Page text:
Elements of Reason
Cognition, Choice, and the Bounds of Rationality
Edited by Arthur Lupia
Edited by Mathew D. McCubbins
Edited by Samuel L. Popkin
Publisher: Cambridge University Press
Print Publication Year: 2000
Online Publication Date:June 2012
Chapter DOI: http://dx.doi.org/10.1017/CBO9780511805813.009
The human understanding, when it has once adopted an opinion … draws all things else to support and agree with it. Though there may be (more) instances to be found on the other side, yet these it either neglects or despises, or else by some distinction sets aside and rejects.–Francis Bacon, New Organon (1621)
In this essay we propose a theory of motivated reasoning that can account for why both ordinary citizens and political sophisticates are prone to follow Bacon's dictum. Three subtheories – hot cognition, online processing, and a “how-do-I-feel?” heuristic – working together, provide a three-step mechanism for how we believe citizens think and reason about political leaders, groups, and issues.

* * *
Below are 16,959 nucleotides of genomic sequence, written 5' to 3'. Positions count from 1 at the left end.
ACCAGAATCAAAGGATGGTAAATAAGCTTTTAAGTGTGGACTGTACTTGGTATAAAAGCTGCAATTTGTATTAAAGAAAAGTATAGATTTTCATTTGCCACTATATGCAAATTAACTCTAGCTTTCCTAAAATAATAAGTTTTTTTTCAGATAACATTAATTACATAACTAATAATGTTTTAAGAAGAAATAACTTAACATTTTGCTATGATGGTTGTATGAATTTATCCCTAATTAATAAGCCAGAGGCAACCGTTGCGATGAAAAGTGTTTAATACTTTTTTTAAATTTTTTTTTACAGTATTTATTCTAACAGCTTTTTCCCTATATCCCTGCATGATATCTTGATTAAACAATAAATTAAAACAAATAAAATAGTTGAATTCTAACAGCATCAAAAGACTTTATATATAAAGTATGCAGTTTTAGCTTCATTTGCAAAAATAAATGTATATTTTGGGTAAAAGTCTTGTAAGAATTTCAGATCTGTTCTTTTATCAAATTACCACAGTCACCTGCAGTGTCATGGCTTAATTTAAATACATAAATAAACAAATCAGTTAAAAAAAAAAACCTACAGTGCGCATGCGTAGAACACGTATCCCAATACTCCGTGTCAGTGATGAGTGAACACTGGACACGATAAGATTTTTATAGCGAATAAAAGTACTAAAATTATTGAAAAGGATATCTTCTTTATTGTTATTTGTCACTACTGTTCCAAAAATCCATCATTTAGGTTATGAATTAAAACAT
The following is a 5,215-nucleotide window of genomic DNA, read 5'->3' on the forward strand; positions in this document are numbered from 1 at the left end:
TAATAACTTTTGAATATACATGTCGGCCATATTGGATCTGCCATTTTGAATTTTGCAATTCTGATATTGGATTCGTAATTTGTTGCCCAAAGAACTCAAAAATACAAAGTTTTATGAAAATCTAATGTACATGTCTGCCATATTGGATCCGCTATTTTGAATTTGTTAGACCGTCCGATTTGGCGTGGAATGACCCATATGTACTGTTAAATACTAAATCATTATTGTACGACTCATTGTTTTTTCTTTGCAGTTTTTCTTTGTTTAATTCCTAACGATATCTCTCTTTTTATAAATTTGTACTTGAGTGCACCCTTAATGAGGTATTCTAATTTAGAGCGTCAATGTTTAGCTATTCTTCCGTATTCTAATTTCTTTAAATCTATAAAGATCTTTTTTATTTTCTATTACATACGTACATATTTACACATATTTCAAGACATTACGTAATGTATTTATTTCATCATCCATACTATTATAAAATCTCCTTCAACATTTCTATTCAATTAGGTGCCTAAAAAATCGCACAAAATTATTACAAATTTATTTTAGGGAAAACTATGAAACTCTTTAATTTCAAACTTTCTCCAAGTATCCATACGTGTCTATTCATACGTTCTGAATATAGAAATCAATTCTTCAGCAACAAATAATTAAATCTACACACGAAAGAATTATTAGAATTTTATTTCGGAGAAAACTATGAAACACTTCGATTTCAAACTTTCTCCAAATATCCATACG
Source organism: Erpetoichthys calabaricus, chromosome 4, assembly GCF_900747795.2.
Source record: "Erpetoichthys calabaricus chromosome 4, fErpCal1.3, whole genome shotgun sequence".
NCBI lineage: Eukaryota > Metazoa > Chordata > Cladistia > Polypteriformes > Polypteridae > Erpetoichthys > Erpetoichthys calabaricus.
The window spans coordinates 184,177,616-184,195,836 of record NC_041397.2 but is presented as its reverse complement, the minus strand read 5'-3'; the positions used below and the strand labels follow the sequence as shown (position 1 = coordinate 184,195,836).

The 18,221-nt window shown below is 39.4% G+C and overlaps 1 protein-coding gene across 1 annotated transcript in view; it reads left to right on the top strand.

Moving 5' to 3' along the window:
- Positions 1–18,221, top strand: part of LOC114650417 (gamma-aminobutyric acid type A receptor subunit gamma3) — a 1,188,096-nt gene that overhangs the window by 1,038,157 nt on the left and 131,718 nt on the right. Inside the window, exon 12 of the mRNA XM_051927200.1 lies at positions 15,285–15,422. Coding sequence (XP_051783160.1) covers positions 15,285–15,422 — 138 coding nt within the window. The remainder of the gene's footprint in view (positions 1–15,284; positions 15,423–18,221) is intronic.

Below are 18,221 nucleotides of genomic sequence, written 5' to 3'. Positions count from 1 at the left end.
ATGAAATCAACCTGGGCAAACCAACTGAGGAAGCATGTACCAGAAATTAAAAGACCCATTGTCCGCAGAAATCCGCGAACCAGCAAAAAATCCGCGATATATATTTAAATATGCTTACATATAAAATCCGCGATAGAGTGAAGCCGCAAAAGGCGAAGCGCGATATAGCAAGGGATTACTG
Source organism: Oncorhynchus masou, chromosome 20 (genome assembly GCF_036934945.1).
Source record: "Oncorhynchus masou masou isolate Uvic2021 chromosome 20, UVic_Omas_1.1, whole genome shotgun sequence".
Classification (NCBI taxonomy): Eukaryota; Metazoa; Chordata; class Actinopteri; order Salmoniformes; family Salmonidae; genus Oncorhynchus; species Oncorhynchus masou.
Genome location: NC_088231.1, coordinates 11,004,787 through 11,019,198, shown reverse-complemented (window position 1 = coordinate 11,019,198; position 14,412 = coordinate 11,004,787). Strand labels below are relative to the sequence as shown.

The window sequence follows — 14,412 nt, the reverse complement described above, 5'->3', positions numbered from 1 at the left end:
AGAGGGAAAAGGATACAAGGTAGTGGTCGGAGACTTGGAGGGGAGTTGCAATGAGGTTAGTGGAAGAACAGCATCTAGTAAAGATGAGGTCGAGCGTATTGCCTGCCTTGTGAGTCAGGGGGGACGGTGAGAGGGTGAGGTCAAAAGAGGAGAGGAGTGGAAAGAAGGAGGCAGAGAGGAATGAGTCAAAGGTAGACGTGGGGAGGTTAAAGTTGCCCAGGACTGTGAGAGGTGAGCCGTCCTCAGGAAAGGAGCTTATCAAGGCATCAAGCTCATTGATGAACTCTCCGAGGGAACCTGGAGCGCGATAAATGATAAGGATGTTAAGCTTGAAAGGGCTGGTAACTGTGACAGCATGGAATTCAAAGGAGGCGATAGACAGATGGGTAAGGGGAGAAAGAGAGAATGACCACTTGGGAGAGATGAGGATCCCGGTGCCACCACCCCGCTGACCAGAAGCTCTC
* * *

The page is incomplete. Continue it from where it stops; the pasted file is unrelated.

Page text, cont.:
This tripartite theory of motivated reasoning starts with the notion that all social concepts are affect laden; all social information is affectively charged (Bargh 1994, 1997; Fazio, Sanbonmatsu, Powell, and Kardes 1986; Fazio and Williams 1986; Lodge and Stroh 1993; Taber, Lodge, and Glathar 2000). This is the hot cognition hypothesis (Abelson 1963). Specific to politics, all political leaders, groups, issues, and ideas you have thought about and evaluated in the past are now affectively charged – positively or negatively, strongly or weakly – and this affective tag is stored directly with the concept in long-term memory.
On-line processing (Anderson and Hubert 1963; Lodge, Steenbergen, and Brau 1995; Park and Pennington 1986) is a mechanism for updating the value of affective tags attached to concepts in memory.